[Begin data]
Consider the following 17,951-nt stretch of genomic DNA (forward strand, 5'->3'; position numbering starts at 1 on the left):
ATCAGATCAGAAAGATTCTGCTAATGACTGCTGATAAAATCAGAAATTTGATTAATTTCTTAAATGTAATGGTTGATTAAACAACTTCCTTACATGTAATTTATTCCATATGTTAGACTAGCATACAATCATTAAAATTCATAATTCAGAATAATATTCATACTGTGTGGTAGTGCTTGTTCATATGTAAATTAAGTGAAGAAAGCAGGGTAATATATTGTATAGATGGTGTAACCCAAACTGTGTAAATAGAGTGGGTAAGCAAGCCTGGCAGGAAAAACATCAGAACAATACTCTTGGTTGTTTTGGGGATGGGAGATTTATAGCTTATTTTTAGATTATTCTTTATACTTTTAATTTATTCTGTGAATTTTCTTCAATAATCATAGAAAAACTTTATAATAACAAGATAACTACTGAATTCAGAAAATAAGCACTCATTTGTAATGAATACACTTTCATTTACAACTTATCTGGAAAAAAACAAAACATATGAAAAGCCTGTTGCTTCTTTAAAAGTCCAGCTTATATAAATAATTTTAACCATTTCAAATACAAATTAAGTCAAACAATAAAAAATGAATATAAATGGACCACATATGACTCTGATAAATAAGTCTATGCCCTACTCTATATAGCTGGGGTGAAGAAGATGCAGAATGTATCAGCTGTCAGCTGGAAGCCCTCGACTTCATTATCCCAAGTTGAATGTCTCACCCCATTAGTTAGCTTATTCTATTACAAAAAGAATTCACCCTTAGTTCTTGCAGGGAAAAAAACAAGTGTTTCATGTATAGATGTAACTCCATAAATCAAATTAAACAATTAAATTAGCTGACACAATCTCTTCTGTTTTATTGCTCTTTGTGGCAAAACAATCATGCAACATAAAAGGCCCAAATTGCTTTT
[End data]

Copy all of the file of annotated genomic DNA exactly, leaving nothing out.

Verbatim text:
Consider the following 17,951-nt stretch of genomic DNA (forward strand, 5'->3'; position numbering starts at 1 on the left):
ATCAGATCAGAAAGATTCTGCTAATGACTGCTGATAAAATCAGAAATTTGATTAATTTCTTAAATGTAATGGTTGATTAAACAACTTCCTTACATGTAATTTATTCCATATGTTAGACTAGCATACAATCATTAAAATTCATAATTCAGAATAATATTCATACTGTGTGGTAGTGCTTGTTCATATGTAAATTAAGTGAAGAAAGCAGGGTAATATATTGTATAGATGGTGTAACCCAAACTGTGTAAATAGAGTGGGTAAGCAAGCCTGGCAGGAAAAACATCAGAACAATACTCTTGGTTGTTTTGGGGATGGGAGATTTATAGCTTATTTTTAGATTATTCTTTATACTTTTAATTTATTCTGTGAATTTTCTTCAATAATCATAGAAAAACTTTATAATAACAAGATAACTACTGAATTCAGAAAATAAGCACTCATTTGTAATGAATACACTTTCATTTACAACTTATCTGGAAAAAAACAAAACATATGAAAAGCCTGTTGCTTCTTTAAAAGTCCAGCTTATATAAATAATTTTAACCATTTCAAATACAAATTAAGTCAAACAATAAAAAATGAATATAAATGGACCACATATGACTCTGATAAATAAGTCTATGCCCTACTCTATATAGCTGGGGTGAAGAAGATGCAGAATGTATCAGCTGTCAGCTGGAAGCCCTCGACTTCATTATCCCAAGTTGAATGTCTCACCCCATTAGTTAGCTTATTCTATTACAAAAAGAATTCACCCTTAGTTCTTGCAGGGAAAAAAACAAGTGTTTCATGTATAGATGTAACTCCATAAATCAAATTAAACAATTAAATTAGCTGACACAATCTCTTCTGTTTTATTGCTCTTTGTGGCAAAACAATCATGCAACATAAAAGGCCCAAATTGCTTTT